In a world that cherishes gadgets that keep getting smaller and lighter, the Fluance Fi70 is a big hulking WTF. The $US500 ($679) Bluetooth speaker is as big as your parent's oldest television set and weighs in at a hulking 37kg. It's so ridiculous, so surprisingly handsome, and so cheap that I almost want to buy it. Almost.
Tagged With speakers
An unknown breakthrough in consumer levitation technology has led to an influx of floating speakers that don't sound any different, but look kinda cool — were this the mid-'80s. Before you write them off completely, someone has managed to find a way to make these novelties genuinely worthy of your desk space, as a tiny Death Star replica.
Did you know that Australia has the highest number of Electronic Dance Music (EDM) festival goers in the region? That's not a "per capita" number. With 45,000 people heading to Sterosonic alone every year, we beat India and Korea for the most active EDM fans.
Sony's Extra Bass range is aimed squarely at this market, taking into consideration the specific requirements of music with a bit of rumble in the lower end.
When train stations and airports get crammed full of people, it's impossible to hear loudspeaker announcements over all the noise. So researchers at the Fraunhofer Institute developed a new system that listens for when a venue gets loud, and automatically adjusts announcements so they're always audible.
The Devialet Phantom's been around a while, but the Apple Store in the US has recently started selling the basic-but-still-very-expensive version of the speaker. Fans will be tempted, but you never want to buy something just because it's in the Apple Store, so we gave it a try. Everything about the speaker seems impressive. It's wireless, incredibly powerful, yet compact, and it plays bass so low you can only feel it — all while looking like an H.R. Giger creation. It also costs $3000.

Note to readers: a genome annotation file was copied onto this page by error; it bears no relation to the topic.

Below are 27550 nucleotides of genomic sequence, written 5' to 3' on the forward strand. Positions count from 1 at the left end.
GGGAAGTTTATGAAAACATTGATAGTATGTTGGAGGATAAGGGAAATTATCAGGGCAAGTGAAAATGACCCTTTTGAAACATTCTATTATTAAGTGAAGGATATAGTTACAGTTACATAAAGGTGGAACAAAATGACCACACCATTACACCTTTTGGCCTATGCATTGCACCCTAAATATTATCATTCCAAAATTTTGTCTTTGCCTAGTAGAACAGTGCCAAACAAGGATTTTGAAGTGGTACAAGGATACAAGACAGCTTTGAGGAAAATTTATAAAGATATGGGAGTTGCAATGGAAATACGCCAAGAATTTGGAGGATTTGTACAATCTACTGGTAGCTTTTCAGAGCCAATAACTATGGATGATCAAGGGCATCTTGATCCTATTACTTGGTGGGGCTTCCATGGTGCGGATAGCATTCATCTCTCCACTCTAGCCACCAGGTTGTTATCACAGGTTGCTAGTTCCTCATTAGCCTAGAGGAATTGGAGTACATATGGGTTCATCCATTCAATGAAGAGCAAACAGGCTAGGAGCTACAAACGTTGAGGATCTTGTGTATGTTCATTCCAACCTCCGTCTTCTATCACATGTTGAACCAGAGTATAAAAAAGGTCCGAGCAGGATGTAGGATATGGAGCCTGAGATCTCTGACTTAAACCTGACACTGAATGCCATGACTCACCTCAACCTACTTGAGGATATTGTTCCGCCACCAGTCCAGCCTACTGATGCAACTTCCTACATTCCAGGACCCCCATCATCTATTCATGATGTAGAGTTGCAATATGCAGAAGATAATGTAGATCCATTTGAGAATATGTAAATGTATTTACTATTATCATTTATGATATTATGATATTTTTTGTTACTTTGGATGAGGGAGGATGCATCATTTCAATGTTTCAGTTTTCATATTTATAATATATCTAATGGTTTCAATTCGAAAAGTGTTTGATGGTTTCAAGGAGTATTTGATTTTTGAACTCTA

If you're looking for sweet new speakers to scatter around your patio, rumpus room, or Netflix binge dungeon, Philips' has new Fidelio E6 wireless cinema speakers and a 90W subwoofer that can do just that.
Unless you're an endurance racer who spends 24 hours in their vehicle, there's not much point to sinking a small fortune into a killer sound system you rarely get to hear. But with Harman's new Voyager Drive, your car's stereo easily becomes a portable Bluetooth speaker you can take anywhere.
Your smartphone or tablet is a gateway to tens of millions of music tracks, of audio playlists and podcasts and internet radio stations. The only problem is that your smartphone's speaker is not great — and that's where wireless sound systems come into their own. And sure, you can hook up a Bluetooth speaker for a temporary high, but if you're listening at home then you can do a lot, lot better. Sonos's new Play:5 speaker is about the size of a regular bookshelf speaker — the kind that you'd have paired up next to your TV, for a small home theatre setup — but it packs so much more power.
It's quite possibly the most recognisable film score of all time, and without a doubt, the best way to enjoy John Williams' Star Wars soundtrack is on iHome's new Millennium Falcon-shaped Bluetooth Speaker.